Campaigners trying to purge Indian politics of criminals are celebrating at a Supreme Court ruling that upholds an earlier court verdict requiring all candidates to declare their criminal records when they stand for election.
About 40 MPs in the national parliament and 700 state legislators are facing charges for offences such as rape, crime, extortion and theft.
The 'criminalisation' of Indian politicians has been the subject of much hand-wringing for years, along with the mediocrity of their academic accomplishments.
Last year, the Supreme Court ruled that, at the time of filing their nominations, candidates would have to reveal three things: if they have ever been convicted, accused or acquitted in a criminal case; details of their assets; and their educational qualifications.
The entire political class frothed at the mouth. Despite paying lip service to the idea of expunging criminals from politics, most parties give tickets to criminals because their money and muscle power are useful assets in fighting elections. The ritual denunciations of criminals being elected as lawmakers are invariably insincere.
Indignant politicians attacked the Supreme Court ruling last year and then, in a display of unprecedented unity, passed a law nullifying the order. For example, it allowed elected representatives to declare their assets after they had been elected, rather than before.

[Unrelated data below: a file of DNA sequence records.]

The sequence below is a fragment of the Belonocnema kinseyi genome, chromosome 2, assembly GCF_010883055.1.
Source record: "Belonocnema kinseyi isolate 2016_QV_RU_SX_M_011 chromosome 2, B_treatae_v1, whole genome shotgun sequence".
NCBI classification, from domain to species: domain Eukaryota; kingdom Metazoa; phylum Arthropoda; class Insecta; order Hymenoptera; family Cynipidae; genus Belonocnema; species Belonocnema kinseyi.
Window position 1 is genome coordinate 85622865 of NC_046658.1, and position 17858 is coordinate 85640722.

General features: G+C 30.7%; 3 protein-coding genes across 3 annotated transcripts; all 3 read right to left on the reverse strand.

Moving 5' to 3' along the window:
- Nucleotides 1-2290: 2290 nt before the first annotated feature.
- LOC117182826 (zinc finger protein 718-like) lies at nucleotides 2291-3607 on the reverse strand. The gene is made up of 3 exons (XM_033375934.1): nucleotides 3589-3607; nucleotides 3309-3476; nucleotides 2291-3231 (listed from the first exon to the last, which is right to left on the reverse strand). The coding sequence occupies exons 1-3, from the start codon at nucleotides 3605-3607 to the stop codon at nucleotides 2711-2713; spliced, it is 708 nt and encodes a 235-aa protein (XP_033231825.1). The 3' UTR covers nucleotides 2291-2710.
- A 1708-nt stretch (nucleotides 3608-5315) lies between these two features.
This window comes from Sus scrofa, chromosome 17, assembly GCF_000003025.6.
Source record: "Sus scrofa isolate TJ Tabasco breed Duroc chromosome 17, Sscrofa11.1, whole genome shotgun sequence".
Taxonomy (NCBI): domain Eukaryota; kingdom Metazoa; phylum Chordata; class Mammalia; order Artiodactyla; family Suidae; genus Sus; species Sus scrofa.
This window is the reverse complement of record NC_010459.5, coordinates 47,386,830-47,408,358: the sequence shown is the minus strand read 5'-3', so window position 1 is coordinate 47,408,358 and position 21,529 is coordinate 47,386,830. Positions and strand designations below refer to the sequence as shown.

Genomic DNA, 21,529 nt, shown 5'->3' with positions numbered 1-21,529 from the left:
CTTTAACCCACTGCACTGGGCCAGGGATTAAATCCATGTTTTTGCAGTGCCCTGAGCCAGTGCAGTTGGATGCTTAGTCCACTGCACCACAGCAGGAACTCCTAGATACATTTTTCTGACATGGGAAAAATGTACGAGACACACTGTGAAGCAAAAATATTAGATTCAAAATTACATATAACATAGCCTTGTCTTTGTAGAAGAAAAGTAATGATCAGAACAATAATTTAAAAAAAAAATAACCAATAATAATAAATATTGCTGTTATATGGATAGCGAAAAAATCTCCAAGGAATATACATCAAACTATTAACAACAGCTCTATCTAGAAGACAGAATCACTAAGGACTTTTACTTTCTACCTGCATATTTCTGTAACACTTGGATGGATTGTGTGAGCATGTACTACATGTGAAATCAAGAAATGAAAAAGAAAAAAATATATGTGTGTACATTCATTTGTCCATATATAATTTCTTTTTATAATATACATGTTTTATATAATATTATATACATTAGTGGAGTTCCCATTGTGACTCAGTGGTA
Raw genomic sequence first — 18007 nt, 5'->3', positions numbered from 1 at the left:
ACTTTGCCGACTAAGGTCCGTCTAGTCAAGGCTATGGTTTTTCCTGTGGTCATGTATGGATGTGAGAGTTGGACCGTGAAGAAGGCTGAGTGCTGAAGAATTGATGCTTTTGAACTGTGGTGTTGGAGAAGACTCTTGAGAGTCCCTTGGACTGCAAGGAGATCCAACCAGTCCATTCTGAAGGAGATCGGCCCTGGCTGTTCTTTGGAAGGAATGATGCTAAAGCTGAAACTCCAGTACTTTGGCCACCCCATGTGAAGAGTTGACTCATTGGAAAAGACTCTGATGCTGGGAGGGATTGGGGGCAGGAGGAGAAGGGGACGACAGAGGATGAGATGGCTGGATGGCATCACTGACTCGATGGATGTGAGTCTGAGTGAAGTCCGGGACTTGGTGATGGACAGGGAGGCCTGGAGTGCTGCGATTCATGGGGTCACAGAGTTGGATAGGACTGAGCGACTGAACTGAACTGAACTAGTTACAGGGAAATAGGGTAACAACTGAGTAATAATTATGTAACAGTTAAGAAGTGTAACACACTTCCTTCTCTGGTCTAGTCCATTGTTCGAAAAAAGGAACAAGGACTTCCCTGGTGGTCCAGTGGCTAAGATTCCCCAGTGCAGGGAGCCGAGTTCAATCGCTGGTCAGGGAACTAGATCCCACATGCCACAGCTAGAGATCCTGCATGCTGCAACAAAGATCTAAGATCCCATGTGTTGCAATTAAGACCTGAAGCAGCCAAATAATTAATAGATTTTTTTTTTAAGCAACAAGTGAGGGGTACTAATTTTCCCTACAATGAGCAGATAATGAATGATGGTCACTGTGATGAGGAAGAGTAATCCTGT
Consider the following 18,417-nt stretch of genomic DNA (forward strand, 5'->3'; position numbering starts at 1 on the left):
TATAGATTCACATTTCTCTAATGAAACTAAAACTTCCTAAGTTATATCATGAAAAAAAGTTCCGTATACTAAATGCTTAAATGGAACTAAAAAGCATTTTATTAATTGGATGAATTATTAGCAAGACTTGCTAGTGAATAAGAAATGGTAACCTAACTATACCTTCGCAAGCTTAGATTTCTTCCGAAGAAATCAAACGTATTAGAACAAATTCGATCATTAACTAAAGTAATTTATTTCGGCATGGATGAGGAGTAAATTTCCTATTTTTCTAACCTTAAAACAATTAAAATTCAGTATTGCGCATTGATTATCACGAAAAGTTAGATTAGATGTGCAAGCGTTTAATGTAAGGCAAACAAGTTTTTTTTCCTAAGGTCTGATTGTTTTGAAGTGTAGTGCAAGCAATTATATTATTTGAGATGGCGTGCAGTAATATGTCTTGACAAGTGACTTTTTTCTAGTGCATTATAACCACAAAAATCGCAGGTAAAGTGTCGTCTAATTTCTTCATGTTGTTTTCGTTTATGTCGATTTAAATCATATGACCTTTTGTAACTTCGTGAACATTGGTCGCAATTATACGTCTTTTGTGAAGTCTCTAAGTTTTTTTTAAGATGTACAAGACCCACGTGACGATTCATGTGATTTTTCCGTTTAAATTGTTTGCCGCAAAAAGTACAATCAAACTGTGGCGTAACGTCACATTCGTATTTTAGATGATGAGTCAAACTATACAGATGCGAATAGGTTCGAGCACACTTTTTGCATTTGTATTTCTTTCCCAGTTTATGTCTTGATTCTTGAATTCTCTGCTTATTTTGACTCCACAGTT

Now the court has struck back, calling the law unconstitutional because 'a voter has the fundamental right to know the antecedents of a candidate'.
The law, the court decided, curtailed the voter's right to information. Unless candidates were subjected to greater scrutiny by the public, the chances of India having a competent legislature were damaged.
The Election Commission, which oversees the fair conduct of elections, welcomed the latest order. One of its members, T.S. Krishnamurthy, said: 'We sincerely hope that this judgment will pave the way for purity in the electoral process and further strengthen democracy.'
The court had made it clear that no legislature can argue that it is free to disregard a judicial verdict.
That, however, is not how politicians see it. They maintain that the court is infringing parliament's sovereignty and its right to make laws.
There is some urgency in settling the impasse. Elections are due later this year in several states and a general election is scheduled for next year.